Uniformity, functionality and simplicity

What do you think about when you see the phrase “wartime fashion”? Most people would probably answer something along the lines of “make do and mend”.

Well I thought exactly the same. That was prior to visiting Fashion on the Ration: Street Style in the 1940s, on display until the 31st August 2015 at London’s Imperial War Museum. The IWM’s website explains the exhibit has been collated from 300 separate collections. It features an impressive range of paintings, sketches and mannequins displaying various outfits, and other ephemera. The occasional audio posts provide testimonies of people discussing different elements of fashion during the war.

The exhibit is set out chronologically following the evolution of fashion in the 1930s; to the changes demanded by the outbreak of war, and all the way to the end of the war in 1945 and Christian Dior’s 1947 revolution: the “New Look”.


The exhibition’s primary focus is on womenswear. I found the under representation of menswear odd at first. However most men were at the front at the time, menswear was essentially military uniforms and suits, with logically little need to elaborate further.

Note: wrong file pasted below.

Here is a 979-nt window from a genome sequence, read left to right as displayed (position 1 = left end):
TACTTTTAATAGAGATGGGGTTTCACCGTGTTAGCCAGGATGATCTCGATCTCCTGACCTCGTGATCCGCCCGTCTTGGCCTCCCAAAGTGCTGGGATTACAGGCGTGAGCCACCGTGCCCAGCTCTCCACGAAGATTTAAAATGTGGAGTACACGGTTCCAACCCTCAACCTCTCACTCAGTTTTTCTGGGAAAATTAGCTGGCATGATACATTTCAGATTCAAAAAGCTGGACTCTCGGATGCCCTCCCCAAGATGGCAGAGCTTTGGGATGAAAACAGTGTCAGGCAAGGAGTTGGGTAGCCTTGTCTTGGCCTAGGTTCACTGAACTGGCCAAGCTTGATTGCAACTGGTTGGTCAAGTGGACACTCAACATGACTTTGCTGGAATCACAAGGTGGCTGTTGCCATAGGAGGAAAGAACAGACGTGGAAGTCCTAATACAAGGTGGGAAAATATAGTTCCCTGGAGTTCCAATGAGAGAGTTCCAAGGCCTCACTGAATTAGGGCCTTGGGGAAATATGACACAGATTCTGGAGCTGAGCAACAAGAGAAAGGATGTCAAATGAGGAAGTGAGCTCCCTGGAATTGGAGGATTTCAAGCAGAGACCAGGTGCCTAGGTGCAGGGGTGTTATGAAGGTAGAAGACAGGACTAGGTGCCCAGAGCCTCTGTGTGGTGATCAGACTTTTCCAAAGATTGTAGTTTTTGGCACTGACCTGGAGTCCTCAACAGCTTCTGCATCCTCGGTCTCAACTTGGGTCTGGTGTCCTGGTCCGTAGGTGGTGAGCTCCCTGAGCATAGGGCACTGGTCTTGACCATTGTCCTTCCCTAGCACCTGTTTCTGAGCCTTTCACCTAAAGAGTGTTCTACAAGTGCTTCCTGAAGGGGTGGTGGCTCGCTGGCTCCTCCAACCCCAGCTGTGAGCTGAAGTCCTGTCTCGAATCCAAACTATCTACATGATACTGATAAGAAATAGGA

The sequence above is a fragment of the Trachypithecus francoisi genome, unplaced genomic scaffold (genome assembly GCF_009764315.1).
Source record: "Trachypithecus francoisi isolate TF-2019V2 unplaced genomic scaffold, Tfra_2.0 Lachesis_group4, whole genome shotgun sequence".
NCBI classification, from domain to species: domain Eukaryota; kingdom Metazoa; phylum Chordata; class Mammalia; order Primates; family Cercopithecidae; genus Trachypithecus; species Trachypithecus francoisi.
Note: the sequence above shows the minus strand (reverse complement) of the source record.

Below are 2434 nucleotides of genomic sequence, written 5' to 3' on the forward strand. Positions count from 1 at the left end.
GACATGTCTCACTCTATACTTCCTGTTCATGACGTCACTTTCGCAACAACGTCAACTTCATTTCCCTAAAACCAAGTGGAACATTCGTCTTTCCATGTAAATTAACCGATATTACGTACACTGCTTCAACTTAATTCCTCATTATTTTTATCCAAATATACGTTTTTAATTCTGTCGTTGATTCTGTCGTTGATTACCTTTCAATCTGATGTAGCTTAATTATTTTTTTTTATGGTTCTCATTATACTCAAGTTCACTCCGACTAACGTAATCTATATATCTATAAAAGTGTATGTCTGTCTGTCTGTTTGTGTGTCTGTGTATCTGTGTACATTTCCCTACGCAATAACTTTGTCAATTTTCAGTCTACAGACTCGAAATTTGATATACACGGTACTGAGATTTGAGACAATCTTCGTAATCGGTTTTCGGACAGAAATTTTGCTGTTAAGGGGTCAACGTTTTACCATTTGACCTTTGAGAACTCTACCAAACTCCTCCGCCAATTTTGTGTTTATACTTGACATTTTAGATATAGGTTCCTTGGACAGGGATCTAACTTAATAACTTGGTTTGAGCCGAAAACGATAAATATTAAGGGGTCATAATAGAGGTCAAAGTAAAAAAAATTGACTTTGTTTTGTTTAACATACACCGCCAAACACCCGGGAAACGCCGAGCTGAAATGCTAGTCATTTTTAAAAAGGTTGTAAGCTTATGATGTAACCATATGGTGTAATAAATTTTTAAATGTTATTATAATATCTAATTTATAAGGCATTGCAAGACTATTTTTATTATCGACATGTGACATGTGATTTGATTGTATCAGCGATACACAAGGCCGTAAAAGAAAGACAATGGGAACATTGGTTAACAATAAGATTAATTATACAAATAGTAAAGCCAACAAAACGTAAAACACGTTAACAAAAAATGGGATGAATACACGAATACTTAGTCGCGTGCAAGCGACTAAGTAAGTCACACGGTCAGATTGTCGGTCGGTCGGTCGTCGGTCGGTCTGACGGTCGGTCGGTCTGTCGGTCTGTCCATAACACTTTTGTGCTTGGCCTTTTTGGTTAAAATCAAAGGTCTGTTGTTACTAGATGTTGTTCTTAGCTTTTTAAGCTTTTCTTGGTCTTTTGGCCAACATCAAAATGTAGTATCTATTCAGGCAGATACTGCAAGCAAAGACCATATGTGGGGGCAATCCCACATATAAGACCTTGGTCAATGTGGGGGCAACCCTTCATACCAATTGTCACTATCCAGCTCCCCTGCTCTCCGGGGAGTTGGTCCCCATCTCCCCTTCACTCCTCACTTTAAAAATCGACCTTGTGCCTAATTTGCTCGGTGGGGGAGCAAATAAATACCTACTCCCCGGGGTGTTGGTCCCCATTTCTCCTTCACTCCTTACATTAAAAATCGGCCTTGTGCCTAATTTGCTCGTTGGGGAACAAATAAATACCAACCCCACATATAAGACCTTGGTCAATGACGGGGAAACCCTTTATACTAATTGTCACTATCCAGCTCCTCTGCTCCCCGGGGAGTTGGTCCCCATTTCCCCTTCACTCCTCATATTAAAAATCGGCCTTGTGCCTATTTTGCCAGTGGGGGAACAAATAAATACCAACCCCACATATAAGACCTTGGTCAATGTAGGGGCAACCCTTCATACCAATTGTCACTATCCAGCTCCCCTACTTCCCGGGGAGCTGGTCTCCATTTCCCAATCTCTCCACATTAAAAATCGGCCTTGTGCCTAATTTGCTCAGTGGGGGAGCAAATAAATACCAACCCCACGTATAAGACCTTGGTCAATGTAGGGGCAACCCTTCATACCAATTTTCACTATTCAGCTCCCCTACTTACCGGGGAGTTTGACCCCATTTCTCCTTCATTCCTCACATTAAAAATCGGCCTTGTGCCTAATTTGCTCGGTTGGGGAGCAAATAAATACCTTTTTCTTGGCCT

Despite the fact that the exhibit inhabits a relatively small section of the vast Imperial War Museum, I left feeling thoroughly informed and educated as to how fashion changed during the 1940s. Fashion during the Second World War could be summarized by three words: uniformity, functionality and simplicity.

The ascent of the uniform as the primary fashion, at the start of the war, was brought about for two reasons; firstly shortages in materials and demand for available resources to go elsewhere. Secondly women became increasingly involved in the war. Made up of dull muted greys, greens, blues and murky browns clothes became much less distinctive but identified one’s role and status. Phyllis Warner, a journalist in 1939, described everything as being “air raid shelter appropriate”. It certainly looked that way.

Fashion became about getting involved and practicality. Paintings like Ruby Loftus’ “Outstanding Factory Worker” show women in industrial environments with their hair held back, wearing practical outfits and working hard to support the war effort. Imagine the “We can do it!” poster. The only other uniforms were military and they were only ever slightly different from their male counterparts. The type you might have seen in any World War drama, or even Dad’s Army.

Consequently there was less need for designs and women’s clothes began to look “masculine and aggressive” as one testimony describes them.